Bhutan’s National Assembly on Friday voted to scrap the law criminalising homosexual relations. Only one member of the lower House of Parliament voted against the proposed amendments, Reuters reported.
The National Assembly scrapped Sections 213 and 214 of the penal code, which criminalised “unnatural sex”. The amendment is yet to be ratified by the upper House of Parliament, the National Council.
“The biggest advantage we have with our current government is that they have already worked with us and they are well aware of our issues,” LGBT+ activist group Rainbow Bhutan Director Tashi Tsheten told Reuters. “This is our first journey towards equality.”
MP Tshewang Lhamo had on May 29 introduced a bill in the lower house seeking to amend the country’s criminal code, The Bhutanese reported on June 1. However, the amendments did not include the scrapping of Sections 213 and 214. But Finance Minister Lyonpo Namgay Tshering said during discussions that Section 213 of the penal code should be scrapped.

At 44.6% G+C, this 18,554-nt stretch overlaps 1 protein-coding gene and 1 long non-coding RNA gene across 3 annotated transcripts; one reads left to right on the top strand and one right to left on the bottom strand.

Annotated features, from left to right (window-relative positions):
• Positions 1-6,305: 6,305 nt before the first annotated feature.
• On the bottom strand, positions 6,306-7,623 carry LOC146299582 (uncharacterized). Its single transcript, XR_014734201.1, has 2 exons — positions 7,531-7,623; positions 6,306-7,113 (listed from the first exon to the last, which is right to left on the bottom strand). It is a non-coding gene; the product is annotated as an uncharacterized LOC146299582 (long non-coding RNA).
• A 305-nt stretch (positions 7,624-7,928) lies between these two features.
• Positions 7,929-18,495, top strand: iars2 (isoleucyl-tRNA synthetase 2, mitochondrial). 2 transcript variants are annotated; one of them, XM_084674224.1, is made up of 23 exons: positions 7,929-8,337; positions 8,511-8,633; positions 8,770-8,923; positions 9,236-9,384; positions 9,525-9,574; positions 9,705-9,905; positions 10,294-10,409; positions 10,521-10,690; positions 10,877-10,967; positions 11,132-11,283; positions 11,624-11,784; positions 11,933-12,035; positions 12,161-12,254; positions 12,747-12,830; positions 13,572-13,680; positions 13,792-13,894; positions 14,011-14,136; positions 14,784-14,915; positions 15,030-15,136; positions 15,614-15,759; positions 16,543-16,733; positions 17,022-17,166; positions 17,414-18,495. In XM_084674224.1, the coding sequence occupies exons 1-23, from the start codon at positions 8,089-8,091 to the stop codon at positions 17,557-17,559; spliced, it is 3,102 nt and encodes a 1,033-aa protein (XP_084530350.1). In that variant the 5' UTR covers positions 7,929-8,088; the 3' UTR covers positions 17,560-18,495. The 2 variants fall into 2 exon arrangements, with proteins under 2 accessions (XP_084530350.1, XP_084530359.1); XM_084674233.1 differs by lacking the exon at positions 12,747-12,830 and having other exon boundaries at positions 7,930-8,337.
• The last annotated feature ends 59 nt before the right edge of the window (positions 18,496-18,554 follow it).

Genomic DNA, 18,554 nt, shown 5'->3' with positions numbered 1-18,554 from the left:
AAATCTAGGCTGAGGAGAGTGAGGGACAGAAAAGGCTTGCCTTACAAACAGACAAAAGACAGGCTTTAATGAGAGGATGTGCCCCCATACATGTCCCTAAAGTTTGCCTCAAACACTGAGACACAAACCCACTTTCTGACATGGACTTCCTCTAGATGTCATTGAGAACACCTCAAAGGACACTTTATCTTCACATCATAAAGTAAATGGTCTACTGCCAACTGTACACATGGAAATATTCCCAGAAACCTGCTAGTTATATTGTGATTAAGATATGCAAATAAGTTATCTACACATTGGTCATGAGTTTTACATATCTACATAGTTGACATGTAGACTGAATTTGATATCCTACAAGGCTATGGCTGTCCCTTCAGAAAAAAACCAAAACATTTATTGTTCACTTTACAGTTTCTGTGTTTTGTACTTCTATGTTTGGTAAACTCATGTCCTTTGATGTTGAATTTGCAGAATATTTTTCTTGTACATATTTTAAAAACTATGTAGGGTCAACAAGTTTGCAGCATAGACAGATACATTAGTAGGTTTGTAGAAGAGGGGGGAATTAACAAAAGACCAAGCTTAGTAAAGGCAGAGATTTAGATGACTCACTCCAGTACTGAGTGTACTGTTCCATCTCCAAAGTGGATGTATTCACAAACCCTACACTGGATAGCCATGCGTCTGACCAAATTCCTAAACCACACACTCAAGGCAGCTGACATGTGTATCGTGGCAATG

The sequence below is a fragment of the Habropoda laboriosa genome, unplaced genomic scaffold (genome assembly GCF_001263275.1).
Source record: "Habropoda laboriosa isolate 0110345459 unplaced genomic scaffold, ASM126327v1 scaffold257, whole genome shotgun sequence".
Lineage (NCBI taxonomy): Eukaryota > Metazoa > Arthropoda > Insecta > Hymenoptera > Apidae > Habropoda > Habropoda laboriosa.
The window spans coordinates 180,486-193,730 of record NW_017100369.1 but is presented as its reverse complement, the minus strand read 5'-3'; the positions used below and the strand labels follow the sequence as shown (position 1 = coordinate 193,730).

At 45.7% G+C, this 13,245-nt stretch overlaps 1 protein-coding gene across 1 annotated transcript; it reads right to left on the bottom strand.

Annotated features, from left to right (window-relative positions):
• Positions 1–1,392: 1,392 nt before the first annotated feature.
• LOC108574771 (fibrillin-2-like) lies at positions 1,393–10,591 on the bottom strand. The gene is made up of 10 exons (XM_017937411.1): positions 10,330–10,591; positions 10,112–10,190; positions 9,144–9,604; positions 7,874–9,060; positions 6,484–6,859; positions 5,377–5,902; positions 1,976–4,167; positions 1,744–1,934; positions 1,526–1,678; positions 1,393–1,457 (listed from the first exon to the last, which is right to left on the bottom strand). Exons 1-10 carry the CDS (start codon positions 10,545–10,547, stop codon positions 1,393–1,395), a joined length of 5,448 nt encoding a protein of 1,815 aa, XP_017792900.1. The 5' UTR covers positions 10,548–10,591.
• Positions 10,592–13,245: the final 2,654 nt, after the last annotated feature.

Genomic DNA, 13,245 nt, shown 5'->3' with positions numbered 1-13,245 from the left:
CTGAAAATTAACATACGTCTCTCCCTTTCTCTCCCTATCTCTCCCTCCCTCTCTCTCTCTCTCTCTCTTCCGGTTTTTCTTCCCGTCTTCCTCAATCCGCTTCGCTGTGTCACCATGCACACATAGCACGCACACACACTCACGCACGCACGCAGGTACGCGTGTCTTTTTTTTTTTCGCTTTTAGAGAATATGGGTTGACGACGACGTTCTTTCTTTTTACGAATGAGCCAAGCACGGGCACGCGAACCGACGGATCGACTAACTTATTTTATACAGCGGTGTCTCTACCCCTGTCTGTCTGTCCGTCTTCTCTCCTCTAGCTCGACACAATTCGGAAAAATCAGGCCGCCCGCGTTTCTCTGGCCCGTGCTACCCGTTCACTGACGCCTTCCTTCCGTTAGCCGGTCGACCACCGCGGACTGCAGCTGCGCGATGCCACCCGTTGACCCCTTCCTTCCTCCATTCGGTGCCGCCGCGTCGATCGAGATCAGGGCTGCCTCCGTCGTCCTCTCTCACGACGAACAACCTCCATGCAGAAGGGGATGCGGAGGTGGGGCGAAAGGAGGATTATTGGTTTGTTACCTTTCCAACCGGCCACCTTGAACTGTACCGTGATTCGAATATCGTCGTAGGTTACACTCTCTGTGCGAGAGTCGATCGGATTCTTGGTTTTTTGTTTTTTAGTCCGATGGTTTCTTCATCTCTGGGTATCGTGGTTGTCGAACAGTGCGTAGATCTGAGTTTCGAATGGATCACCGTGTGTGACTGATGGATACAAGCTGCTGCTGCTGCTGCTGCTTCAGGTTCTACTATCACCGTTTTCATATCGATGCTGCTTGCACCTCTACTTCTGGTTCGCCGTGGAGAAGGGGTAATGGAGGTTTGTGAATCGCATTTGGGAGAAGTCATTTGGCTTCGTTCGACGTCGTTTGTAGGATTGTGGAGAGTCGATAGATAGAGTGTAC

According to the daily, the section reads: “A defendant shall be guilty of the offence of unnatural sex, if the defendant engages in sodomy or any other sexual conduct that is against the order of nature.” Section 214, on the other hand, describes the offence of “unnatural sex” as a “petty misdemeanour”.
The amendment bill was referred to the Legislative Committee, which asked Lyonpo to put his recommendation to scrap Section 213 in writing. Such a move would make the request official and a part of the proposed amendments. With the removal of Section 213, Section 214 automatically gets scrapped, The Bhutanese had said.
“My primary reason is that this section is there since 2004 but it has become so redundant and has never been enforced,” Lyonpo told the daily. “It is also an eyesore for international human rights bodies.”
India’s Supreme Court had in September last year struck down a colonial-era legislation which criminalised “unnatural sex”. Last month, Taiwan legalised same-sex marriage in a landmark vote that made it the first Asian country to adopt such a legislation.